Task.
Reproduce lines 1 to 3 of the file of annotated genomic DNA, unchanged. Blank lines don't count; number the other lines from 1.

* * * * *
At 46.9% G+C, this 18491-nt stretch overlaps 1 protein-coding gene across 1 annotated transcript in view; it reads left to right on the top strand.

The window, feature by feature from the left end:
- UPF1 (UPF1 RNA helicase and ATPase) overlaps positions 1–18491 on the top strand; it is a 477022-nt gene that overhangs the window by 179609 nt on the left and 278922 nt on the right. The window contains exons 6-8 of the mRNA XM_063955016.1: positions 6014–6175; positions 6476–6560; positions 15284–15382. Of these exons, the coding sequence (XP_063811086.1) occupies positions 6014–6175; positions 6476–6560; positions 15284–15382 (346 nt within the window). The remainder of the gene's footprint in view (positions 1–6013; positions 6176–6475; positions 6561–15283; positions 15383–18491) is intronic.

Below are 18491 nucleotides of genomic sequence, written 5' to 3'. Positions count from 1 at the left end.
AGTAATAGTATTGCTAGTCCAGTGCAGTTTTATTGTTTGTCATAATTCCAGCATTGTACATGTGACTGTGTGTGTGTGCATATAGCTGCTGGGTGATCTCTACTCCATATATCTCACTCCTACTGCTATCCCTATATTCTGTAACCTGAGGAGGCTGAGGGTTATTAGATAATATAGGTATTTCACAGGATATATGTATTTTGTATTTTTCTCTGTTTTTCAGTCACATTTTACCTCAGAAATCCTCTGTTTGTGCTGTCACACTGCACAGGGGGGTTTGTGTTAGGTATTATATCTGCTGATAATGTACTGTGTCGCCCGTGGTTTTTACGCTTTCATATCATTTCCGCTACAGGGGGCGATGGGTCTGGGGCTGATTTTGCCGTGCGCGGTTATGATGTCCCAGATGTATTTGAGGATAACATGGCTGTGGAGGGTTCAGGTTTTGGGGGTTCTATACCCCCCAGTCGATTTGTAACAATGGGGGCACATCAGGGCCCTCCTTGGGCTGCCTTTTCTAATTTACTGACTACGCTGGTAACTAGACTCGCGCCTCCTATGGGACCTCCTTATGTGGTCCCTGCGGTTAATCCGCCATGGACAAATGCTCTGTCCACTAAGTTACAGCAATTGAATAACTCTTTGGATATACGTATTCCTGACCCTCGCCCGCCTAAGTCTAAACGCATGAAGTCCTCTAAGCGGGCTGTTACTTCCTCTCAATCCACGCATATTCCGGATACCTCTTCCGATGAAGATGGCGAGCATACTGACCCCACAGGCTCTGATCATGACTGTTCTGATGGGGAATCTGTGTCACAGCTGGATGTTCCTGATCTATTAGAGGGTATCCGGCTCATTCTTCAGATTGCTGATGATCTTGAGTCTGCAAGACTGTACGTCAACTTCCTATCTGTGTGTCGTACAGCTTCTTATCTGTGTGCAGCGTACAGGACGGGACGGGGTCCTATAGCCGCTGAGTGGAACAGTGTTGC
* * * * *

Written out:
At 46.9% G+C, this 18491-nt stretch overlaps 1 protein-coding gene across 1 annotated transcript in view; it reads left to right on the top strand.

The window, feature by feature from the left end:
- UPF1 (UPF1 RNA helicase and ATPase) overlaps positions 1–18491 on the top strand; it is a 477022-nt gene that overhangs the window by 179609 nt on the left and 278922 nt on the right. The window contains exons 6-8 of the mRNA XM_063955016.1: positions 6014–6175; positions 6476–6560; positions 15284–15382. Of these exons, the coding sequence (XP_063811086.1) occupies positions 6014–6175; positions 6476–6560; positions 15284–15382 (346 nt within the window). The remainder of the gene's footprint in view (positions 1–6013; positions 6176–6475; positions 6561–15283; positions 15383–18491) is intronic.